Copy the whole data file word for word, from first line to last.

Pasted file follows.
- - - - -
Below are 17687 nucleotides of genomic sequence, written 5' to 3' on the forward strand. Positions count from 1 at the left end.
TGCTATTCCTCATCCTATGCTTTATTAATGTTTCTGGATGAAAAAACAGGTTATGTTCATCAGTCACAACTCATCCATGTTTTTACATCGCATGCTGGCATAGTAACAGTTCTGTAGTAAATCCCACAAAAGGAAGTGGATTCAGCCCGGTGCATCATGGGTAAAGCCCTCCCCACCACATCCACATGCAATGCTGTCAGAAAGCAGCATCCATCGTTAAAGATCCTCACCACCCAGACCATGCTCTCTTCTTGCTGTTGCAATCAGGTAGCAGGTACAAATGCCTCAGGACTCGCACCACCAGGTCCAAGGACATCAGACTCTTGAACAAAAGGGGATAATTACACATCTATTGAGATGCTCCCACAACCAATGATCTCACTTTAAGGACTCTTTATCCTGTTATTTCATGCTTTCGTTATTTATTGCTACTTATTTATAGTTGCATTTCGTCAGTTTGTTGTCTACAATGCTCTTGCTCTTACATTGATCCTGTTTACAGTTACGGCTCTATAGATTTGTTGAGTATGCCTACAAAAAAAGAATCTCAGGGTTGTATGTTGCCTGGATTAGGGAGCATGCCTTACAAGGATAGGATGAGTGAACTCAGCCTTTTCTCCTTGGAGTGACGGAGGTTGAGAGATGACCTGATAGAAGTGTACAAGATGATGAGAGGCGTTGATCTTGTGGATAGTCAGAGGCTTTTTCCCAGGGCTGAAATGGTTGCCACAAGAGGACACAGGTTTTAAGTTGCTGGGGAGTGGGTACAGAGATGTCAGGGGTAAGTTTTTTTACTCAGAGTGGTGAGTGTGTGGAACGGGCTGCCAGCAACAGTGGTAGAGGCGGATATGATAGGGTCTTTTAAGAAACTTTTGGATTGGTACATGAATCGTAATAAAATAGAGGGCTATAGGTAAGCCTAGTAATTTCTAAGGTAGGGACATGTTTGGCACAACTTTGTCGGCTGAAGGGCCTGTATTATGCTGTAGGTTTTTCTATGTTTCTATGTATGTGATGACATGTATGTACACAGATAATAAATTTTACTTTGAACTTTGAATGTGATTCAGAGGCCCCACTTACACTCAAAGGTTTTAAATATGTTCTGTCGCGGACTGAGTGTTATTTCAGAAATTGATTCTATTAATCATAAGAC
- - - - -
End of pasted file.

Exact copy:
Below are 17687 nucleotides of genomic sequence, written 5' to 3' on the forward strand. Positions count from 1 at the left end.
TGCTATTCCTCATCCTATGCTTTATTAATGTTTCTGGATGAAAAAACAGGTTATGTTCATCAGTCACAACTCATCCATGTTTTTACATCGCATGCTGGCATAGTAACAGTTCTGTAGTAAATCCCACAAAAGGAAGTGGATTCAGCCCGGTGCATCATGGGTAAAGCCCTCCCCACCACATCCACATGCAATGCTGTCAGAAAGCAGCATCCATCGTTAAAGATCCTCACCACCCAGACCATGCTCTCTTCTTGCTGTTGCAATCAGGTAGCAGGTACAAATGCCTCAGGACTCGCACCACCAGGTCCAAGGACATCAGACTCTTGAACAAAAGGGGATAATTACACATCTATTGAGATGCTCCCACAACCAATGATCTCACTTTAAGGACTCTTTATCCTGTTATTTCATGCTTTCGTTATTTATTGCTACTTATTTATAGTTGCATTTCGTCAGTTTGTTGTCTACAATGCTCTTGCTCTTACATTGATCCTGTTTACAGTTACGGCTCTATAGATTTGTTGAGTATGCCTACAAAAAAAGAATCTCAGGGTTGTATGTTGCCTGGATTAGGGAGCATGCCTTACAAGGATAGGATGAGTGAACTCAGCCTTTTCTCCTTGGAGTGACGGAGGTTGAGAGATGACCTGATAGAAGTGTACAAGATGATGAGAGGCGTTGATCTTGTGGATAGTCAGAGGCTTTTTCCCAGGGCTGAAATGGTTGCCACAAGAGGACACAGGTTTTAAGTTGCTGGGGAGTGGGTACAGAGATGTCAGGGGTAAGTTTTTTTACTCAGAGTGGTGAGTGTGTGGAACGGGCTGCCAGCAACAGTGGTAGAGGCGGATATGATAGGGTCTTTTAAGAAACTTTTGGATTGGTACATGAATCGTAATAAAATAGAGGGCTATAGGTAAGCCTAGTAATTTCTAAGGTAGGGACATGTTTGGCACAACTTTGTCGGCTGAAGGGCCTGTATTATGCTGTAGGTTTTTCTATGTTTCTATGTATGTGATGACATGTATGTACACAGATAATAAATTTTACTTTGAACTTTGAATGTGATTCAGAGGCCCCACTTACACTCAAAGGTTTTAAATATGTTCTGTCGCGGACTGAGTGTTATTTCAGAAATTGATTCTATTAATCATAAGAC